You’re aiming for an approximately even thickness of frosting all over the cake but don’t worry too much about it because we’re going to do lots of touchups to even it out and get smooth frosting.
When the cake is covered with frosting, switch to a frosting smoother of any material – plastic, metal, or acrylic. I’ll show you the difference in a moment.
Hold the turntable with one hand and rest the frosting smoother down on the cake board to line it up straight against the side of the cake. This will prevent sloping frosting, which will make the cake look like it’s leaning to one side.
Gently press the frosting smoother against the side of the cake and spin the turntable, scraping around the cake with very little pressure until you can’t spin or reach any further. Then swipe the frosting smoother off, away from the cake. Each time you do this, reach as far as you can with your hand that’s spinning the turntable, so you get the longest scrape.
Hold the frosting smoother still and let the turntable do the work for you. After each scrape, use your offset spatula to wipe off any buttercream on your frosting smoother.
Use that buttercream to fill in any air pockets in the cake, which are indents or gaps where the frosting isn’t as thick as it is on the rest of the cake. Spread the buttercream over the gaps and then scrape around the cake again with your frosting smoother.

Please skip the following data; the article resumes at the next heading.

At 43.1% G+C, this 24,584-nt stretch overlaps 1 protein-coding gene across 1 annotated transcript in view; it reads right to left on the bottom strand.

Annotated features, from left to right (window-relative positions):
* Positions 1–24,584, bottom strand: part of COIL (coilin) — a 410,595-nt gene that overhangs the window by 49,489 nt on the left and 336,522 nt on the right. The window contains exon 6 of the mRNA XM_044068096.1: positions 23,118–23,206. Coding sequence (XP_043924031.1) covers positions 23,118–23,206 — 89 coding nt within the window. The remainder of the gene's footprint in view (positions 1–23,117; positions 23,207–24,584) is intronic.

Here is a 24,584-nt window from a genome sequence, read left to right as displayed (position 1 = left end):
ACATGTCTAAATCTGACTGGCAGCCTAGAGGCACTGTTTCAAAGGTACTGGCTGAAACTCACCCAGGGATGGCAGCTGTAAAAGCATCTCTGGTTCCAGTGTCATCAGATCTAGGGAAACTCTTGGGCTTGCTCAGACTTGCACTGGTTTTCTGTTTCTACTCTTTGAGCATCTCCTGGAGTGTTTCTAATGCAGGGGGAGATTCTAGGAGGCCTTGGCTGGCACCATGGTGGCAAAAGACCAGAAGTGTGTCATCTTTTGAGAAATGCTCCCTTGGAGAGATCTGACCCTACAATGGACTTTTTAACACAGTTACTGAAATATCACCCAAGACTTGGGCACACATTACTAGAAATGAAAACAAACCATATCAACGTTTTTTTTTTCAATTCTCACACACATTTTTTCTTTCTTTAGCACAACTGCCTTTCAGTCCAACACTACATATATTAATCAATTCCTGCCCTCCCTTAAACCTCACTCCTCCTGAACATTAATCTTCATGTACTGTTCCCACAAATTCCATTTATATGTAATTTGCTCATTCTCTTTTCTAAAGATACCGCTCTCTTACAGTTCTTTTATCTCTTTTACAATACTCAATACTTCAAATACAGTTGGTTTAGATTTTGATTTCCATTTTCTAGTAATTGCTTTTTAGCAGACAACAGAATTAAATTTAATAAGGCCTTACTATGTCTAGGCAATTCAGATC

Remember to always press the base of the frosting smoother down onto the cake board so that the edge of the frosting smoother is upright.
Now let’s look at the difference between plastic, metal and acrylic frosting smoothers.
Plastic is flexible and easy to wipe clean after each scrape but it has the least sharp and smooth edge because plastic gets dented and damaged easily, so it won’t give you perfectly smooth frosting.
Metal is a bit heavier and sturdier so easy to line up straight against the cake by pressing it down on the cake board, and the edge is sharp so you’ll get nice smooth frosting with it.
Acrylic is also heavy and sturdy and this bevelled, diagonal edge is super sharp so you’ll get a beautifully smooth finish on your frosting. This one’s my favourite and you can get 10% off yours with the code BRITISHGIRLBAKES here.
Plastic would be my last choice of these three options but you can still get pretty smooth frosting with it so don’t panic if that’s all you have.
When you’re happy with the sides, use your offset spatula to tidy up the top edge by swiping from the outer edge fo the cake towards the middle and then continuing the motion to swipe off the cake, taking the excess frosting off the cake on your offset spatula. Scrape the excess buttercream into a bowl and then wipe the offset spatula clean using a paper towel so that you’re not dragging buttercream back onto your neat edges.